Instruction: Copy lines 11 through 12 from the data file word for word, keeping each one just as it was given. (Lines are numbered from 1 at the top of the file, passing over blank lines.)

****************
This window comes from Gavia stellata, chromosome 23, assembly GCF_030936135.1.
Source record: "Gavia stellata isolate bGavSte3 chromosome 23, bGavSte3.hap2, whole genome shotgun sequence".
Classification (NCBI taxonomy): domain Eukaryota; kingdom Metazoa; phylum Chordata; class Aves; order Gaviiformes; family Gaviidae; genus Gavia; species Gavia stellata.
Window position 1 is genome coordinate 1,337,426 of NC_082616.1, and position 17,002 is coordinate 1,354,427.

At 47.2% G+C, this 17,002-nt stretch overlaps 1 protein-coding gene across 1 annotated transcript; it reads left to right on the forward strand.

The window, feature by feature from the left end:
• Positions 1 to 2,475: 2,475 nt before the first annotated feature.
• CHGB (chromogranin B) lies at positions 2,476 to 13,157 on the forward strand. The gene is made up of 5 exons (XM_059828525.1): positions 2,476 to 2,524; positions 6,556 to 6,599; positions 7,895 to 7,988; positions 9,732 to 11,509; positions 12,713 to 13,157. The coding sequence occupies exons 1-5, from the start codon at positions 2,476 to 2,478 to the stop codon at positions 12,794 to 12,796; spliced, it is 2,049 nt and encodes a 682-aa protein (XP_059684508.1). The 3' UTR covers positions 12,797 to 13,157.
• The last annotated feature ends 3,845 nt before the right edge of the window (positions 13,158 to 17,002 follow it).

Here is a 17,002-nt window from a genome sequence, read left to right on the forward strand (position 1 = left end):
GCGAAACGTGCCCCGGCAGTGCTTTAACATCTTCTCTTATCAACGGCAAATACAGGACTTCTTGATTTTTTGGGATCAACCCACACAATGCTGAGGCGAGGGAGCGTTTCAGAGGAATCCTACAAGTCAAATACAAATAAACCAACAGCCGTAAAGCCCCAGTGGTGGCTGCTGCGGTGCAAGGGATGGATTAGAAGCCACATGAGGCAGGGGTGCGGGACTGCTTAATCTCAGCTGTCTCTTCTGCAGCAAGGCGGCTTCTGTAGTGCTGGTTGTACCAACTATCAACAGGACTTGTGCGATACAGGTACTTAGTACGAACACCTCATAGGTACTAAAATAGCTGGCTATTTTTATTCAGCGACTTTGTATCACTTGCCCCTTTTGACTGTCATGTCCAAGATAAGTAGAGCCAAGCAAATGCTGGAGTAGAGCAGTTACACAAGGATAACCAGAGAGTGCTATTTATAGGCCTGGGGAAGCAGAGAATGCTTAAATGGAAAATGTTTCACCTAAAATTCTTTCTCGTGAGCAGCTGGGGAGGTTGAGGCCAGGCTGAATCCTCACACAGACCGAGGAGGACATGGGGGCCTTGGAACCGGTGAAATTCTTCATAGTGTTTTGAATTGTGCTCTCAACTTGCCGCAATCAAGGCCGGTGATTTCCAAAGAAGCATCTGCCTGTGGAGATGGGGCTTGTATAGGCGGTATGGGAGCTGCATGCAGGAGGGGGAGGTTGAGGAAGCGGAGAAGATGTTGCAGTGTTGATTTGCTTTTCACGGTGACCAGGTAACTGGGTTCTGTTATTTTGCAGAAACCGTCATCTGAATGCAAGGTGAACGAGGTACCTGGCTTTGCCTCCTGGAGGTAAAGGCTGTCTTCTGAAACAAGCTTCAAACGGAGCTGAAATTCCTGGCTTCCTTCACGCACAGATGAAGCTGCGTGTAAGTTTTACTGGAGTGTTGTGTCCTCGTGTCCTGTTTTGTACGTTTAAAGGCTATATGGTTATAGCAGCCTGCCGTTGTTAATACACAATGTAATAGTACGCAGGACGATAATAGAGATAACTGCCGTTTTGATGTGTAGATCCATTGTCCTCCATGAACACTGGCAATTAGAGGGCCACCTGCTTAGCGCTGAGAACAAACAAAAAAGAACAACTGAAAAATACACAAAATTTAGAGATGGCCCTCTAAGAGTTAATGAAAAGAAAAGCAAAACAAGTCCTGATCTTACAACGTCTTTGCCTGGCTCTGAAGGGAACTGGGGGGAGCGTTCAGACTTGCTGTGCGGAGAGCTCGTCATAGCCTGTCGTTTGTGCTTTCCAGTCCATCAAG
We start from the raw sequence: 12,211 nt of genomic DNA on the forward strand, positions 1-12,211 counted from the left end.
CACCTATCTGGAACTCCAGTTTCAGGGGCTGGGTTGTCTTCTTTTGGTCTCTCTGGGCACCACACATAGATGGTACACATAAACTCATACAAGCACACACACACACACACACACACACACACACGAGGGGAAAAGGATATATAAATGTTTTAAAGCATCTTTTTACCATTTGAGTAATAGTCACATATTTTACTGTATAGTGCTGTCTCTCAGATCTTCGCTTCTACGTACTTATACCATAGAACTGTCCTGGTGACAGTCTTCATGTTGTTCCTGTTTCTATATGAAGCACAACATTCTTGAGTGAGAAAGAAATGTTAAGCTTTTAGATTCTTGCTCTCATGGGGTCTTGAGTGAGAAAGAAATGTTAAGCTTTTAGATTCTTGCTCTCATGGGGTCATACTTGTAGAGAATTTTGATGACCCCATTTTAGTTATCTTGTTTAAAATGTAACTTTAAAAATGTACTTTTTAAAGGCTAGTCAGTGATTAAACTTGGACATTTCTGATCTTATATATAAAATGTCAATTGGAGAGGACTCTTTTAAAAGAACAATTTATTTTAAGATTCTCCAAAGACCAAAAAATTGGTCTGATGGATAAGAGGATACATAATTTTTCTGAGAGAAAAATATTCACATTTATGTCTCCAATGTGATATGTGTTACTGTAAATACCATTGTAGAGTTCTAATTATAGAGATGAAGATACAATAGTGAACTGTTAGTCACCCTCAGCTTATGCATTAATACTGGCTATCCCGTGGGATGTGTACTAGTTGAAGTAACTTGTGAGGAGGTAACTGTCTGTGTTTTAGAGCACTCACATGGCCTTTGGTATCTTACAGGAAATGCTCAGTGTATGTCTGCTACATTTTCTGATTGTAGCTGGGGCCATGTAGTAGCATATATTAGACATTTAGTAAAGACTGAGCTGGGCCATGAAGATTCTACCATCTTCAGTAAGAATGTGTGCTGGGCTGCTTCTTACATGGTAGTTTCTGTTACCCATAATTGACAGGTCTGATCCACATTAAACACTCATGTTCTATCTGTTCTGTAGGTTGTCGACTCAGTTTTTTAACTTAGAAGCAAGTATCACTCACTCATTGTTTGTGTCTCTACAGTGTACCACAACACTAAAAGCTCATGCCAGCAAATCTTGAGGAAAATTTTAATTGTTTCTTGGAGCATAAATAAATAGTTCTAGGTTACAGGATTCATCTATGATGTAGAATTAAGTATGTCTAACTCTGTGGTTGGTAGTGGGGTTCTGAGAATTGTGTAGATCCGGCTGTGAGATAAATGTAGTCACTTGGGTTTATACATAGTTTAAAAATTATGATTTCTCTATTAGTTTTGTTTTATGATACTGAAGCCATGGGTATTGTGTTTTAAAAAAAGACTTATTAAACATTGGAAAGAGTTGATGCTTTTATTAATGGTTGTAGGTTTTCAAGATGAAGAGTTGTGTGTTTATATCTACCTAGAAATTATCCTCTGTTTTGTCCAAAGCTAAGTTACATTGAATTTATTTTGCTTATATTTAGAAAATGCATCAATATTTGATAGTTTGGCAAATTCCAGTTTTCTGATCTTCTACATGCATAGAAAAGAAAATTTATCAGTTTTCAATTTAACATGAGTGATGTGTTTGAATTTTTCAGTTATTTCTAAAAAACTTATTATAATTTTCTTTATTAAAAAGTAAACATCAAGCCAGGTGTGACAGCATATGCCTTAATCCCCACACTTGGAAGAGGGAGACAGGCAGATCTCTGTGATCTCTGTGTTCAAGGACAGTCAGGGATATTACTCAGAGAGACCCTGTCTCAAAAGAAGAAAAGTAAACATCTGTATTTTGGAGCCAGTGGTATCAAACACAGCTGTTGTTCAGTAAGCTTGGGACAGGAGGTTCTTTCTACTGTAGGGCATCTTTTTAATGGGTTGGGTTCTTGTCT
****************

GCGAAACGTGCCCCGGCAGTGCTTTAACATCTTCTCTTATCAACGGCAAATACAGGACTTCTTGATTTTTTGGGATCAACCCACACAATGCTGAGGCGAGGGAGCGTTTCAGAGGAATCCTACAAGTCAAATACAAATAAACCAACAGCCGTAAAGCCCCAGTGGTGGCTGCTGCGGTGCAAGGGATGGATTAGAAGCCACATGAGGCAGGGGTGCGGGACTGCTTAATCTCAGCTGTCTCTTCTGCAGCAAGGCGGCTTCTGTAGTGCTGGTTGTACCAACTATCAACAGGACTTGTGCGATACAGGTACTTAGTACGAACACCTCATAGGTACTAAAATAGCTGGCTATTTTTATTCAGCGACTTTGTATCACTTGCCCCTTTTGACTGTCATGTCCAAGATAAGTAGAGCCAAGCAAATGCTGGAGTAGAGCAGTTACACAAGGATAACCAGAGAGTGCTATTTATAGGCCTGGGGAAGCAGAGAATGCTTAAATGGAAAATGTTTCACCTAAAATTCTTTCTCGTGAGCAGCTGGGGAGGTTGAGGCCAGGCTGAATCCTCACACAGACCGAGGAGGACATGGGGGCCTTGGAACCGGTGAAATTCTTCATAGTGTTTTGAATTGTGCTCTCAACTTGCCGCAATCAAGGCCGGTGATTTCCAAAGAAGCATCTGCCTGTGGAGATGGGGCTTGTATAGGCGGTATGGGAGCTGCATGCAGGAGGGGGAGGTTGAGGAAGCGGAGAAGATGTTGCAGTGTTGATTTGCTTTTCACGGTGACCAGGTAACTGGGTTCTGTTATTTTGCAGAAACCGTCATCTGAATGCAAGGTGAACGAGGTACCTGGCTTTGCCTCCTGGAGGTAAAGGCTGTCTTCTGAAACAAGCTTCAAACGGAGCTGAAATTCCTGGCTTCCTTCACGCACAGATGAAGCTGCGTGTAAGTTTTACTGGAGTGTTGTGTCCTCGTGTCCTGTTTTGTACGTTTAAAGGCTATATGGTTATAGCAGCCTGCCGTTGTTAATACACAATGTAATAGTACGCAGGACGATAATAGAGATAACTGCCGTTTTGATGTGTAGATCCATTGTCCTCCATGAACACTGGCAATTAGAGGGCCACCTGCTTAGCGCTGAGAACAAACAAAAAAGAACAACTGAAAAATACACAAAATTTAGAGATGGCCCTCTAAGAGTTAATGAAAAGAAAAGCAAAACAAGTCCTGATCTTACAACGTCTTTGCCTGGCTCTGAAGGGAACTGGGGGGAGCGTTCAGACTTGCTGTGCGGAGAGCTCGTCATAGCCTGTCGTTTGTGCTTTCCAGTCCATCAAG
We start from the raw sequence: 12,211 nt of genomic DNA on the forward strand, positions 1-12,211 counted from the left end.